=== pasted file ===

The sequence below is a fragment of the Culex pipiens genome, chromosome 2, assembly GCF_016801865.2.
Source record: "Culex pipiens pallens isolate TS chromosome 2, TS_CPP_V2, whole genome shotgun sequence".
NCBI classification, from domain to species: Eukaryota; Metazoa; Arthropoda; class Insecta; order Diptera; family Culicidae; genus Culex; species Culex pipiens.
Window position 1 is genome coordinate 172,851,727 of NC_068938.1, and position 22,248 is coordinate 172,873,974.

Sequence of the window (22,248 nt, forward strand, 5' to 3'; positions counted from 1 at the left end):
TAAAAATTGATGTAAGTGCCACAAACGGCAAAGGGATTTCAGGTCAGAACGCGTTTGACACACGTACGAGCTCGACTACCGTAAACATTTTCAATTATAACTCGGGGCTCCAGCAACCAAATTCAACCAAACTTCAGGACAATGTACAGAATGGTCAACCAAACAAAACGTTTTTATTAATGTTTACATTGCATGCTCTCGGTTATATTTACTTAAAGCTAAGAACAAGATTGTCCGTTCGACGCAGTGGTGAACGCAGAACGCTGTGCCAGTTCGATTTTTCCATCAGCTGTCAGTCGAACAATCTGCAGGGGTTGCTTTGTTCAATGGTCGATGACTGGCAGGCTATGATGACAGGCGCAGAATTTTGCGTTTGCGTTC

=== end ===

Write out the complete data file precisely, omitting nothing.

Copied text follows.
The sequence below is a fragment of the Culex pipiens genome, chromosome 2, assembly GCF_016801865.2.
Source record: "Culex pipiens pallens isolate TS chromosome 2, TS_CPP_V2, whole genome shotgun sequence".
NCBI classification, from domain to species: Eukaryota; Metazoa; Arthropoda; class Insecta; order Diptera; family Culicidae; genus Culex; species Culex pipiens.
Window position 1 is genome coordinate 172,851,727 of NC_068938.1, and position 22,248 is coordinate 172,873,974.

Sequence of the window (22,248 nt, forward strand, 5' to 3'; positions counted from 1 at the left end):
TAAAAATTGATGTAAGTGCCACAAACGGCAAAGGGATTTCAGGTCAGAACGCGTTTGACACACGTACGAGCTCGACTACCGTAAACATTTTCAATTATAACTCGGGGCTCCAGCAACCAAATTCAACCAAACTTCAGGACAATGTACAGAATGGTCAACCAAACAAAACGTTTTTATTAATGTTTACATTGCATGCTCTCGGTTATATTTACTTAAAGCTAAGAACAAGATTGTCCGTTCGACGCAGTGGTGAACGCAGAACGCTGTGCCAGTTCGATTTTTCCATCAGCTGTCAGTCGAACAATCTGCAGGGGTTGCTTTGTTCAATGGTCGATGACTGGCAGGCTATGATGACAGGCGCAGAATTTTGCGTTTGCGTTC